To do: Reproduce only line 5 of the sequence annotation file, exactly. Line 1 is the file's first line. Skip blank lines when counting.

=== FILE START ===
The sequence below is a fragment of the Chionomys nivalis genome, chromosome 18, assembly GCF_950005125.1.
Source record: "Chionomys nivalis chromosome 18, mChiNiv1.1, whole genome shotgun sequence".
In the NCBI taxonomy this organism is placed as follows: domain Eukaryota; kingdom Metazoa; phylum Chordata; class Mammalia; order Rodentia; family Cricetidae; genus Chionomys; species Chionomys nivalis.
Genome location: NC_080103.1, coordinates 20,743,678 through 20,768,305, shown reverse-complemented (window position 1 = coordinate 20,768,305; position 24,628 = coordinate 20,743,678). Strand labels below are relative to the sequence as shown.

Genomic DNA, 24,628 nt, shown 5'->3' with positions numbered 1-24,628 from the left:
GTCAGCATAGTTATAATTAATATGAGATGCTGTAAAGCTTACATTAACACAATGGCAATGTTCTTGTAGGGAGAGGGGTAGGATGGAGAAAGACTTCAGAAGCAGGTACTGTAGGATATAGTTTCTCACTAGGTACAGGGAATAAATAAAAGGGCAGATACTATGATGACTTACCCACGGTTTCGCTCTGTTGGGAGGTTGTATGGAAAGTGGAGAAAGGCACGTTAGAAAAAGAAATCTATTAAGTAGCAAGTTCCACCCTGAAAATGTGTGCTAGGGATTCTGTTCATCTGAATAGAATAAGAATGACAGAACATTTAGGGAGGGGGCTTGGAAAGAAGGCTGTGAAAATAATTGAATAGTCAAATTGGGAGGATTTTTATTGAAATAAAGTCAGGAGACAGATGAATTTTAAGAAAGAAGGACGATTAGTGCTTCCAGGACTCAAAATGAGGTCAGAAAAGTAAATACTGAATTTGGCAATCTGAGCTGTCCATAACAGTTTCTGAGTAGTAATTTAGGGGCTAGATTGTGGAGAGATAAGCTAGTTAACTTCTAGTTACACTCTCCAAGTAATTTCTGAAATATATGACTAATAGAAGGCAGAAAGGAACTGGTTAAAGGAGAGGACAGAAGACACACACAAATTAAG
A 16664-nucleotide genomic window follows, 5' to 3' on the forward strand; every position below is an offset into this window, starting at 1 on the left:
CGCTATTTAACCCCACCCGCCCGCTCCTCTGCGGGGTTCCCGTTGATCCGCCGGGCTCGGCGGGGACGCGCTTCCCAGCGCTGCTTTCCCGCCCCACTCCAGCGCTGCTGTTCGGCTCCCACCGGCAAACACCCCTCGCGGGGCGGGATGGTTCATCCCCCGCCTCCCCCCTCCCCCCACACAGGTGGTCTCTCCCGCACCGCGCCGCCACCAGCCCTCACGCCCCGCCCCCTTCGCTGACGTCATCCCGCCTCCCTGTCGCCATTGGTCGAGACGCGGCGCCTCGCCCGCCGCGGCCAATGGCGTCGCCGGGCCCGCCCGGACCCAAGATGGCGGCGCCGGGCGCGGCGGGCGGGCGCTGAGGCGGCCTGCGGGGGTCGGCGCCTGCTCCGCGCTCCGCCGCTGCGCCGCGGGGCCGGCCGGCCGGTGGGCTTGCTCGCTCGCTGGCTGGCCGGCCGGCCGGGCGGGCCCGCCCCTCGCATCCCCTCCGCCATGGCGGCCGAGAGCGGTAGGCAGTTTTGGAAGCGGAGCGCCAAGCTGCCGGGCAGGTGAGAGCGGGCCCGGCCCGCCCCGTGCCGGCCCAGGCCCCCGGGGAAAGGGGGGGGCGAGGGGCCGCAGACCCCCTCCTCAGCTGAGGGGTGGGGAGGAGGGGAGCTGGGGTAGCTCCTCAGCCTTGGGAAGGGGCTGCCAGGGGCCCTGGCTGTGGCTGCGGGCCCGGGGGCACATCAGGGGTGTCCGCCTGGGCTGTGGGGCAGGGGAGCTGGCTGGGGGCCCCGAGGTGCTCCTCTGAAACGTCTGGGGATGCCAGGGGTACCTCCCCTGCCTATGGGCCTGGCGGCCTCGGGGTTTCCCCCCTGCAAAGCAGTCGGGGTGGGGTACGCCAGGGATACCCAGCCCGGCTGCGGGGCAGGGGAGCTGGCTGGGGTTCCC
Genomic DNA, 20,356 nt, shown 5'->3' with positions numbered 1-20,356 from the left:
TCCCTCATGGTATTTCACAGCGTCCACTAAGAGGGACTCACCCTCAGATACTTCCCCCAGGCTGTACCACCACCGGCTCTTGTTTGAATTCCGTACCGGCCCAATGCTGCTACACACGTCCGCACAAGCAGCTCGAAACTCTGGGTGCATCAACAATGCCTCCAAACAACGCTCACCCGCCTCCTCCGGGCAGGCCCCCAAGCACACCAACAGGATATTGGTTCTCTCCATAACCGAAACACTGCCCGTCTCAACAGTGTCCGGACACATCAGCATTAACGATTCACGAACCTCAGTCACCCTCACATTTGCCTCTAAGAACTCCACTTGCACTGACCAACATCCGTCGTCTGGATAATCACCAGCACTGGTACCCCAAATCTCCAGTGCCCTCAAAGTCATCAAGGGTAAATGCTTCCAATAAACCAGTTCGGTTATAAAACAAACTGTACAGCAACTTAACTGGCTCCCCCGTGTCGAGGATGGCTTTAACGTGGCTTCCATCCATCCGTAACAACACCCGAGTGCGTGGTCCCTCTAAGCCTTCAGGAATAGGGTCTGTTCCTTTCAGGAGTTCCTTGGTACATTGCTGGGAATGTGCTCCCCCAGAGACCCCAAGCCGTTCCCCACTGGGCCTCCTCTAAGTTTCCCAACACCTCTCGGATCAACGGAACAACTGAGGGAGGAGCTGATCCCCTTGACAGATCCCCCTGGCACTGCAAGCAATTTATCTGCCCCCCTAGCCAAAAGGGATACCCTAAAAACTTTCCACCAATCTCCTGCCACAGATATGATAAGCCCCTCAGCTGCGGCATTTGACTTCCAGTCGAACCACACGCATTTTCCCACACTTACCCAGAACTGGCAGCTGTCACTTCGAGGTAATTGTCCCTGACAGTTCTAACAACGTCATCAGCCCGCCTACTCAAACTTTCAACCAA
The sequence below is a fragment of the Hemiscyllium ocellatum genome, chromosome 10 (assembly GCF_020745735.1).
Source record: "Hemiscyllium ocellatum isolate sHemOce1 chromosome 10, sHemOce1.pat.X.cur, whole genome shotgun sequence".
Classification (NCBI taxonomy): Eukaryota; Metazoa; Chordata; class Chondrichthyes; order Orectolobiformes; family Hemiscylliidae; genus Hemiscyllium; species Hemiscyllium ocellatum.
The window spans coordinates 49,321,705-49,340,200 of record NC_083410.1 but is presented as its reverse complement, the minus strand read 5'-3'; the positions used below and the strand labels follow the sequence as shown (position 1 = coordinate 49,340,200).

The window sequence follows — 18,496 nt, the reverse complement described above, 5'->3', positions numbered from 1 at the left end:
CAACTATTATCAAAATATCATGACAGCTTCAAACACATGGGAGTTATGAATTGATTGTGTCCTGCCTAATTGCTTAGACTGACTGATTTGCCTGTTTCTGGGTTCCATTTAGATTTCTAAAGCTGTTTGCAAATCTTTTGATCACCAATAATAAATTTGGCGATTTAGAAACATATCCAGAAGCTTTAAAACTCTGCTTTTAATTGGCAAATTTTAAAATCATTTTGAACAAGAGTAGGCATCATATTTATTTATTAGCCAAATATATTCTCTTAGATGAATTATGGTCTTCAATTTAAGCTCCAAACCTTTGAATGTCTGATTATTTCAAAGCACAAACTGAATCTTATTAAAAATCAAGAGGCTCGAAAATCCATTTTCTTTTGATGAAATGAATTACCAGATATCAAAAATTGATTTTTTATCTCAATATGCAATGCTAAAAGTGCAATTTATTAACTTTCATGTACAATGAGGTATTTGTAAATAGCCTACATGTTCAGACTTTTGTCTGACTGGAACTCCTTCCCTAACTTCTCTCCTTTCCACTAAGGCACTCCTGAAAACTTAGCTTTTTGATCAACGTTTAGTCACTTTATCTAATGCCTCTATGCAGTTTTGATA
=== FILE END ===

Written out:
Genomic DNA, 24,628 nt, shown 5'->3' with positions numbered 1-24,628 from the left: